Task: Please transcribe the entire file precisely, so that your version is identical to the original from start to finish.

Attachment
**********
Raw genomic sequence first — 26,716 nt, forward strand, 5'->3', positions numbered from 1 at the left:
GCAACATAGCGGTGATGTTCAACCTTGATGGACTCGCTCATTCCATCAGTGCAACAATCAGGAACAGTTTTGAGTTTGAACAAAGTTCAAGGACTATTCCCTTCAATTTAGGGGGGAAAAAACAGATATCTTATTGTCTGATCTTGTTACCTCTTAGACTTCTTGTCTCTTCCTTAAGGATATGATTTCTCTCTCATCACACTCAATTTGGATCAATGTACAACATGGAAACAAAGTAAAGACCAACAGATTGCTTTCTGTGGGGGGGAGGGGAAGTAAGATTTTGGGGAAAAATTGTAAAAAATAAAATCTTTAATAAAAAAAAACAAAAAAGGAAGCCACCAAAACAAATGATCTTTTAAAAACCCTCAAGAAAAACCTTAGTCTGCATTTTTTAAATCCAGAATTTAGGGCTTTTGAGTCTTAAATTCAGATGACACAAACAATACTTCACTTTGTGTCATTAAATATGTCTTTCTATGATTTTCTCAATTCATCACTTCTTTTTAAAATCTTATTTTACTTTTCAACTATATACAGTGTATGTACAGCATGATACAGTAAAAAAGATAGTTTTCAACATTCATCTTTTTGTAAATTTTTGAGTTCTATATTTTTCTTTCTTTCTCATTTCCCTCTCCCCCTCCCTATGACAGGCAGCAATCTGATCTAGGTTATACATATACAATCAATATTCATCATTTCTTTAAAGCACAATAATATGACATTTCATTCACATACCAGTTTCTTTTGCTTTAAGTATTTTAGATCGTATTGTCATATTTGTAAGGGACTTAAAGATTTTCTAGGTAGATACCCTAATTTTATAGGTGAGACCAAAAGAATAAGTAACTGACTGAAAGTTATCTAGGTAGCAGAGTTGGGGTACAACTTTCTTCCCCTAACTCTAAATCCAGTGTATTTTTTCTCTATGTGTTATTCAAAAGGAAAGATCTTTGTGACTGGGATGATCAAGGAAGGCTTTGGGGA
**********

Raw genomic sequence first — 26,716 nt, forward strand, 5'->3', positions numbered from 1 at the left:
GCAACATAGCGGTGATGTTCAACCTTGATGGACTCGCTCATTCCATCAGTGCAACAATCAGGAACAGTTTTGAGTTTGAACAAAGTTCAAGGACTATTCCCTTCAATTTAGGGGGGAAAAAACAGATATCTTATTGTCTGATCTTGTTACCTCTTAGACTTCTTGTCTCTTCCTTAAGGATATGATTTCTCTCTCATCACACTCAATTTGGATCAATGTACAACATGGAAACAAAGTAAAGACCAACAGATTGCTTTCTGTGGGGGGGAGGGGAAGTAAGATTTTGGGGAAAAATTGTAAAAAATAAAATCTTTAATAAAAAAAAACAAAAAAGGAAGCCACCAAAACAAATGATCTTTTAAAAACCCTCAAGAAAAACCTTAGTCTGCATTTTTTAAATCCAGAATTTAGGGCTTTTGAGTCTTAAATTCAGATGACACAAACAATACTTCACTTTGTGTCATTAAATATGTCTTTCTATGATTTTCTCAATTCATCACTTCTTTTTAAAATCTTATTTTACTTTTCAACTATATACAGTGTATGTACAGCATGATACAGTAAAAAAGATAGTTTTCAACATTCATCTTTTTGTAAATTTTTGAGTTCTATATTTTTCTTTCTTTCTCATTTCCCTCTCCCCCTCCCTATGACAGGCAGCAATCTGATCTAGGTTATACATATACAATCAATATTCATCATTTCTTTAAAGCACAATAATATGACATTTCATTCACATACCAGTTTCTTTTGCTTTAAGTATTTTAGATCGTATTGTCATATTTGTAAGGGACTTAAAGATTTTCTAGGTAGATACCCTAATTTTATAGGTGAGACCAAAAGAATAAGTAACTGACTGAAAGTTATCTAGGTAGCAGAGTTGGGGTACAACTTTCTTCCCCTAACTCTAAATCCAGTGTATTTTTTCTCTATGTGTTATTCAAAAGGAAAGATCTTTGTGACTGGGATGATCAAGGAAGGCTTTGGGGA